· Always use a fall-restraint device – preferably a full-body harness – when hunting from a tree stand. Wear the device from the moment you leave the ground until you return. Don’t climb dead, wet or icy trees. Stay on the ground on blustery days. Keep yourself in good physical condition. Fatigue can impact judgment, coordination and reaction time, as well as accuracy.

· Use a hoist rope to lift your bow and backpack to your tree stand. Trying to climb with either will place you at unnecessary risk.

· Don’t sleep in a tree stand! If you can’t stay awake, return to the ground.

· Always carry broadhead-tipped arrows in a protective quiver.

· If you use a mechanical release, always keep your index finger away from the trigger when drawing.

· Follow the manufacturer’s recommendations for all equipment and check your equipment before each use.

· Practice climbing with your tree stand before dawn on the opening day of the season. Consider placing non-slip material on the deck of your tree stand if it’s not already there.

· Avoid walking with a nocked, broadhead-tipped arrow or bolt.

· Cocked crossbows should always be pointed in a safe direction.

· Always carry a whistle to signal passersby in the event you become immobile. A compass and matches or lighter and tinder also are essential survival gear items to have along. An extra flashlight bulb also can be helpful.



Venison care

While hunting in October often offers pleasant days afield, the warm weather also presents challenges for successful deer hunters in assuring harvests result in high-quality venison.

Especially in warm weather, harvested deer should be field dressed quickly, then taken from the field and cooled down as soon as possible. While hanging a deer carcass in a shady area might be fine in cooler temperatures, if the air temperature is above 50 degrees, hunters should refrigerate the carcass as soon as possible.

Information on warm-weather venison care, as well as instructions on deer processing and other tips, are available on the white-tailed deer page on the Game Commission’s website, www.pgc.pa.gov.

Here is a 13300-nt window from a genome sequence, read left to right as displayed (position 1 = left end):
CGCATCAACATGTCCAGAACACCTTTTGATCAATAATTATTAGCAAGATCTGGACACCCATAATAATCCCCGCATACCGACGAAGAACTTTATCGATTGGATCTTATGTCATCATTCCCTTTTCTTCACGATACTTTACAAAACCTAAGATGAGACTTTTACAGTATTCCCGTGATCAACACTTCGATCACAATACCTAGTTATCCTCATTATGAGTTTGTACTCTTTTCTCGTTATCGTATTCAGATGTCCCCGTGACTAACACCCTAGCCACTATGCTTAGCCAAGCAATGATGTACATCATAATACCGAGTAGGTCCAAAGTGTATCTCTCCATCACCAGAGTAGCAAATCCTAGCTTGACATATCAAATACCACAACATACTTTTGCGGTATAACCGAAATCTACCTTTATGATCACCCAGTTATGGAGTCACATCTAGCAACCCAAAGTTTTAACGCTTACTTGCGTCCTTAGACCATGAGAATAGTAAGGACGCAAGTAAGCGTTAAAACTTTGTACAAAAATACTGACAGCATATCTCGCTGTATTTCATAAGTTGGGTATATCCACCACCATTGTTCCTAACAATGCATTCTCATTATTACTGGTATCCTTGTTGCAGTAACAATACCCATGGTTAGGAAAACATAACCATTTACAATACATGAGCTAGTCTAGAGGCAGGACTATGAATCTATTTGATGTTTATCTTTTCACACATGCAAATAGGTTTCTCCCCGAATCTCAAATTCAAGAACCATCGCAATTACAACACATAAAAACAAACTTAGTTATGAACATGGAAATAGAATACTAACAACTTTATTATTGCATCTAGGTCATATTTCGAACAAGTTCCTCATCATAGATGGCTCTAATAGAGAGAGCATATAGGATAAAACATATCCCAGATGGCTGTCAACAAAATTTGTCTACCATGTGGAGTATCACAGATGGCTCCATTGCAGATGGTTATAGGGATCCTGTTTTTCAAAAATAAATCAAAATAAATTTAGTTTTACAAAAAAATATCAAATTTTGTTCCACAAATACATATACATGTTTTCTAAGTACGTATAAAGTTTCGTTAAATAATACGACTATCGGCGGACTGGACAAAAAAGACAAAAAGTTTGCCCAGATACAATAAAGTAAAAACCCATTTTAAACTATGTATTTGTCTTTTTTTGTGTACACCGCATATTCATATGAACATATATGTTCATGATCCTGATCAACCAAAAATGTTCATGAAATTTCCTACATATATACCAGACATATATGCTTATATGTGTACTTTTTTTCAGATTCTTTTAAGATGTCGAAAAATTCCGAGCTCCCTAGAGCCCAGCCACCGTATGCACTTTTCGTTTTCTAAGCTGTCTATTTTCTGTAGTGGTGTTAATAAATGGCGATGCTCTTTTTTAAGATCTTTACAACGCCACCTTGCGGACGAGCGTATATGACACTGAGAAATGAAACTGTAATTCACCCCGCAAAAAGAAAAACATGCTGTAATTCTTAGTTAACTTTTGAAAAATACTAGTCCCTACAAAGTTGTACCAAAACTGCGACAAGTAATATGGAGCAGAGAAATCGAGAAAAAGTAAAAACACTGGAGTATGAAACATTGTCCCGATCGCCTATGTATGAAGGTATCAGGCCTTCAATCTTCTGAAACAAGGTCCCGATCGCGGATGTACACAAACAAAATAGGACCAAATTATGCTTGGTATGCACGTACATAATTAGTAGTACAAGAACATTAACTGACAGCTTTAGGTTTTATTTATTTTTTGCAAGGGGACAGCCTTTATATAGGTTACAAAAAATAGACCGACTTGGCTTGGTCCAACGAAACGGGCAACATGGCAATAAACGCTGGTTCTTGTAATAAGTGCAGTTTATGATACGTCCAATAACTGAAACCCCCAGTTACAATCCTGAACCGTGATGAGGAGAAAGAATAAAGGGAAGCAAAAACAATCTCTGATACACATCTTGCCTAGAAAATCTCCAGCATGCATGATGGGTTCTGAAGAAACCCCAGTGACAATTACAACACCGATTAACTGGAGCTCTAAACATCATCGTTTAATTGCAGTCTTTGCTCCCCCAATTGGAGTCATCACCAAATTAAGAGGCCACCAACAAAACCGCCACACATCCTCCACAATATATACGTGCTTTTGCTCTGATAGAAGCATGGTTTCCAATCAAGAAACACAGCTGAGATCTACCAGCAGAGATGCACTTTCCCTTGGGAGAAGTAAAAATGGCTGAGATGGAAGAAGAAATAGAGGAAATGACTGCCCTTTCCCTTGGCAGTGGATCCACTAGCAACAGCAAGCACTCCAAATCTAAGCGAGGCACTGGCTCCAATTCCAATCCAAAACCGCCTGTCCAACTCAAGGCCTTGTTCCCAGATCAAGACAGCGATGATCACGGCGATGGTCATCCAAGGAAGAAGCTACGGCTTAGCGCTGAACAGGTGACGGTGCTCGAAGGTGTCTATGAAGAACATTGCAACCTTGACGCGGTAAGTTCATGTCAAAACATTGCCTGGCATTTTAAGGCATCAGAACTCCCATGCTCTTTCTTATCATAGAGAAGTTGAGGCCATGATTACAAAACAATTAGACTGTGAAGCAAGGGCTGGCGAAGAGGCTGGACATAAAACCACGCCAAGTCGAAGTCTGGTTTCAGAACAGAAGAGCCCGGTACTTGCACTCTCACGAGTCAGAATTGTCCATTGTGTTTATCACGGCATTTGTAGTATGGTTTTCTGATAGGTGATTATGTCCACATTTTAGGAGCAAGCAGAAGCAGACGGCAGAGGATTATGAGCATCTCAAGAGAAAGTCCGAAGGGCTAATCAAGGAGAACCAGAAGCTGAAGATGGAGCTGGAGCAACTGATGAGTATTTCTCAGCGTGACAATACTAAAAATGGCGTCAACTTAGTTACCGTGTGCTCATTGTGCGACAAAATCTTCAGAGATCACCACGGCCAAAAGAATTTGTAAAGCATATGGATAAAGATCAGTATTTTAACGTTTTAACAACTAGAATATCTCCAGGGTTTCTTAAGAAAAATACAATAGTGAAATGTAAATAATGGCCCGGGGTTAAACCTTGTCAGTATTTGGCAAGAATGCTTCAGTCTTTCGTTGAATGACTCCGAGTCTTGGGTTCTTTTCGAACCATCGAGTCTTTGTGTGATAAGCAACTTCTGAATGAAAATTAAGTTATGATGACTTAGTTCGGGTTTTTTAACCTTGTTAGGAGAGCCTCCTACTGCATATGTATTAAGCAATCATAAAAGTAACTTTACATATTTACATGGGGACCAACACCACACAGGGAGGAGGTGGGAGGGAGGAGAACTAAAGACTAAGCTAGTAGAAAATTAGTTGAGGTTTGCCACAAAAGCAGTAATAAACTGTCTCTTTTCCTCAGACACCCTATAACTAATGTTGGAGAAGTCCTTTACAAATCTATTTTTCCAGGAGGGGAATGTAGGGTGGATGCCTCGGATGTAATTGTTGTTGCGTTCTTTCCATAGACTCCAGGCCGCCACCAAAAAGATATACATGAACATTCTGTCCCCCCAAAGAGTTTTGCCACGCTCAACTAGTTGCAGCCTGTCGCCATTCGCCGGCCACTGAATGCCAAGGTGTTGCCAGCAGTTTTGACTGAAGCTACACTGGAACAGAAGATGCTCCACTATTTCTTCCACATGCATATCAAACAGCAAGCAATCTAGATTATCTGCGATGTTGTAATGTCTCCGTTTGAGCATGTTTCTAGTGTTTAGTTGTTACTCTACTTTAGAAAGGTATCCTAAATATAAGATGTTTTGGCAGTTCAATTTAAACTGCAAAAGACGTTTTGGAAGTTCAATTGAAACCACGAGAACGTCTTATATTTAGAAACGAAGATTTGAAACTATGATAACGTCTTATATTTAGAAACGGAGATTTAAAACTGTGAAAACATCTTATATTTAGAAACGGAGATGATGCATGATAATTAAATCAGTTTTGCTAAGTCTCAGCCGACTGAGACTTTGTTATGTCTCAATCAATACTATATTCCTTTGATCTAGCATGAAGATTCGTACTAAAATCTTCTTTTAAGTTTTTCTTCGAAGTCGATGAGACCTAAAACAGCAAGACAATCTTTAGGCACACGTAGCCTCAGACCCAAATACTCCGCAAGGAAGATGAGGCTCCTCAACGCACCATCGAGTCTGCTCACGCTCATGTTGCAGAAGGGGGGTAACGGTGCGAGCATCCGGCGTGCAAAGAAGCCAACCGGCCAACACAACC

Hunting in Disease Management Areas

All who hunt and harvest deer within the state’s Disease Management Areas (DMAs) must comply with special rules aimed at slowing the spread of chronic wasting disease (CWD) in Pennsylvania.

The prion that causes CWD is concentrated in high-risk deer parts including the head and backbone, and these parts may not be transported outside the DMA.

It is legal to remove meat, without the backbone, from a DMA. The skull plate with attached antlers, also may be removed if no visible brain or spinal cord material is present.

Harvested deer can be taken to a cooperating taxidermist or deer processor associated with a DMA in which they’re taken, and the processed meat and/or finished taxidermy mounts may be removed from the DMA when ready.

Successful hunters who intend to do their own processing and who need to transport deer meat or other low-risk parts outside a DMA may stop by one of the many disposal sites established within the DMAs.

Several sites where hunters within DMAs can dispose of high-risk parts are established in public areas within DMAs.

Collection bins where hunters can drop off the heads of the deer they harvest to have their deer CWD-tested for free also will be set up at sites within the DMAs. The backbone and other deer parts may be deposited at high-risk parts dumpsters set up in some of the same locations.

An interactive map showing the location of all parts-collection sites is available on the CWD information page at www.pgc.pa.gov. Lists of cooperating processors and taxidermists also are available on that page.